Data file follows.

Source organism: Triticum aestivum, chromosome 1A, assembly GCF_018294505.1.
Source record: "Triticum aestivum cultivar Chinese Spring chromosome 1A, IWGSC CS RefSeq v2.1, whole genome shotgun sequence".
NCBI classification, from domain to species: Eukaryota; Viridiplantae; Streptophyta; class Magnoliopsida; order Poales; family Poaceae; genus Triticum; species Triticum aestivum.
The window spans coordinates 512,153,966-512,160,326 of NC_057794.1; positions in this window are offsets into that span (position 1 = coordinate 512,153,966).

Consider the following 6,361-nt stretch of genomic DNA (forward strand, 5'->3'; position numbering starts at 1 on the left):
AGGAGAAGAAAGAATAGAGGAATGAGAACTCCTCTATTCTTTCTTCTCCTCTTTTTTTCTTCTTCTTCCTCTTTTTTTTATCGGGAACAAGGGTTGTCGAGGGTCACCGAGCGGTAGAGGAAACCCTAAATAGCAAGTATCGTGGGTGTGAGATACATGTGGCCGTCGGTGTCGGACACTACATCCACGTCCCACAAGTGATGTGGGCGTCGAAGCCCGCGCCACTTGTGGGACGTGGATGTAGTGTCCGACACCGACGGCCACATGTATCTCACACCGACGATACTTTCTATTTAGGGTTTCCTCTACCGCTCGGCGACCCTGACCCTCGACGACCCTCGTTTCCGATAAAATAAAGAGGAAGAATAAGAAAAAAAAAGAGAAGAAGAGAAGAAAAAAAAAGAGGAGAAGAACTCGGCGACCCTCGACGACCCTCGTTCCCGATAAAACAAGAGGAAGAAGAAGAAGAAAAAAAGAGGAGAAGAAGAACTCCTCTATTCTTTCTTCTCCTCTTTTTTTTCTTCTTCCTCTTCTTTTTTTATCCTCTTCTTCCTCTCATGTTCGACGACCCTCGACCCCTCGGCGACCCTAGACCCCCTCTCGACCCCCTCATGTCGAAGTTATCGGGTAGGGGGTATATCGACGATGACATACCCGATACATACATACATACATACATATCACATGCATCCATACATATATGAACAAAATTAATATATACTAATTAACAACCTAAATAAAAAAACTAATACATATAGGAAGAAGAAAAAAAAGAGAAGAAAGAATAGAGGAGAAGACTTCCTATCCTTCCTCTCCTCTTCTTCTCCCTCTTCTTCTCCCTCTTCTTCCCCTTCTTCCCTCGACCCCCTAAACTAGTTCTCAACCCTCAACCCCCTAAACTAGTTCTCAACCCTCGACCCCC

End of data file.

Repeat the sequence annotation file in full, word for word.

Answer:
Source organism: Triticum aestivum, chromosome 1A, assembly GCF_018294505.1.
Source record: "Triticum aestivum cultivar Chinese Spring chromosome 1A, IWGSC CS RefSeq v2.1, whole genome shotgun sequence".
NCBI classification, from domain to species: Eukaryota; Viridiplantae; Streptophyta; class Magnoliopsida; order Poales; family Poaceae; genus Triticum; species Triticum aestivum.
The window spans coordinates 512,153,966-512,160,326 of NC_057794.1; positions in this window are offsets into that span (position 1 = coordinate 512,153,966).

Consider the following 6,361-nt stretch of genomic DNA (forward strand, 5'->3'; position numbering starts at 1 on the left):
AGGAGAAGAAAGAATAGAGGAATGAGAACTCCTCTATTCTTTCTTCTCCTCTTTTTTTCTTCTTCTTCCTCTTTTTTTTATCGGGAACAAGGGTTGTCGAGGGTCACCGAGCGGTAGAGGAAACCCTAAATAGCAAGTATCGTGGGTGTGAGATACATGTGGCCGTCGGTGTCGGACACTACATCCACGTCCCACAAGTGATGTGGGCGTCGAAGCCCGCGCCACTTGTGGGACGTGGATGTAGTGTCCGACACCGACGGCCACATGTATCTCACACCGACGATACTTTCTATTTAGGGTTTCCTCTACCGCTCGGCGACCCTGACCCTCGACGACCCTCGTTTCCGATAAAATAAAGAGGAAGAATAAGAAAAAAAAAGAGAAGAAGAGAAGAAAAAAAAAGAGGAGAAGAACTCGGCGACCCTCGACGACCCTCGTTCCCGATAAAACAAGAGGAAGAAGAAGAAGAAAAAAAGAGGAGAAGAAGAACTCCTCTATTCTTTCTTCTCCTCTTTTTTTTCTTCTTCCTCTTCTTTTTTTATCCTCTTCTTCCTCTCATGTTCGACGACCCTCGACCCCTCGGCGACCCTAGACCCCCTCTCGACCCCCTCATGTCGAAGTTATCGGGTAGGGGGTATATCGACGATGACATACCCGATACATACATACATACATACATATCACATGCATCCATACATATATGAACAAAATTAATATATACTAATTAACAACCTAAATAAAAAAACTAATACATATAGGAAGAAGAAAAAAAAGAGAAGAAAGAATAGAGGAGAAGACTTCCTATCCTTCCTCTCCTCTTCTTCTCCCTCTTCTTCTCCCTCTTCTTCCCCTTCTTCCCTCGACCCCCTAAACTAGTTCTCAACCCTCAACCCCCTAAACTAGTTCTCAACCCTCGACCCCC